Conception Vessel 8, Ren-8, Shenque, Spirit Palace Gateway is at the centre of your belly button! It is the eighth point on the Conception Vessel, one of the so-called ‘extraordinary’ acupuncture channels. But don’t needle it – for reasons explained below.
It’s a great point for warming and strengthening your system, when that’s what’s you need. And there’s a way to do it right, as well as a way to do it wrong. Read On!
Location of Ren-8
In the centre of the umbilicus.
Needling Conception Vessel 8? NO!
Don’t needle this point!
All the acupuncture books I’ve ever read or lectures attended have been quite clear on this. I suspect this is because a needle might penetrate directly into the bowel beneath.
Moxa or massage it!
To moxa it, first place a slice of ginger or some salt or crushed garlic in the umbilicus up to the surrounding skin level. What you do next is place the moxa cones on this, lighting one after the other as they finish burning through, and replacing with the next.
If you are doing this yourself, when alone, please be very careful!
It is extremely easy to set light not just to the moxa but to clothing or bed-sheets. Guess what happens next? You burn too.
It is easy for hot moxa ash to fall onto your skin: painful and disfiguring. I urge you to get someone else to do it, taking precautions against burns and upsets. This is definitely where you should know your fire safety drill in advance!
What if your umbilicus is flat?
If your umbilicus is quite flat, then you can moxa directly onto it. But if a blister forms here, you should NOT pierce it: just let it dry out naturally. So if a blister appears, you’ve probably overdone it. There are, in Chinese Medicine, sometimes benefits from having blisters appear, but these are not normally appropriate for self-treatment!
A moxa stick held over it is also effective. But depending on the topology, you may burn the surrounding skin before effectively warming the point itself, so take care. With a moxa stick you don’t need to fill the umbilical cavity first.
Salt, ginger, ground garlic and even a slice of aconite have been used for ‘infill’, each having its own particular characteristics. (Beware: Aconite – fuzi – is a very yang poison, banned in some countries.)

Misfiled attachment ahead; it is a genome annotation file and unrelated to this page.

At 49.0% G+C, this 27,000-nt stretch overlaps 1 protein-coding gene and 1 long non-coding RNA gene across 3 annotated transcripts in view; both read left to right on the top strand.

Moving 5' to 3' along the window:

Best Advice? Get a professional acupuncturist to show you how to do it before you do it to someone else. Dissuade your friends from doing it to themselves. Always get someone else to do it for you if you’re the patient.
Why do I make such a fuss about this? Because when burning ash hits your skin, or your clothes burn, it happens fast, and your natural reactions are galvanised, compounding the situation. Please take care!
This is a great point, but please respect it.
ACTIONS of Conception Vessel 8
So consequently it strongly tonifies Qi (original Qi) and warms the abdomen.
Yang is the original source of energy that with Yin makes life. That means that this point is where our bodies received life in our mothers womb from her Ming Men. At that time what becomes our umbilicus was indeed our life-support system.
Moxa on Conception Vessel 8 helps re-energise our first, or original, life-source again.
Yang is warming and the first action of this point is to warm, not just the local area but the body and indeed soul when it might have seemed that it had ‘given up’.
What sort of situations might this be appropriate for?
- Resuscitation in sudden collapse
- Applications of this are for situations of deficiency or cold causing:
- Ongoing diarrhoea from weakness of digestion. For instance, these might be babies breastfeeding. Or it could be the elderly – but err on the cautious side when treating very old, very weak or very young people. The older or weaker patients may not be able to tell you soon enough before their skin burns, and babies respond VERY fast to moxa here. A little goes a long way.
- Borborymous – abdominal noises
- Coldness in the abdomen
- Infertility from Yang deficiency
- Distension of the abdomen so if appropriate it could be used in some cases of starvation to help the needy digest food
- Sudden loss of consciousness from shock or following an epileptic fit – in Chinese medicine, known as ‘windstroke’ – causing collapse and flaccidity. So don’t use this point if there is great tension in the patient, signs of which might be clenched fists or teeth, limbs in spasm and hunched shoulders etc. In other words, you would only use it here if the patient was limp and floppy, perhaps with open, drooling mouth, eyes open but unseeing.
- Prolapse of rectum
- Haemorrhoids from weakness
- Frequent miscarriage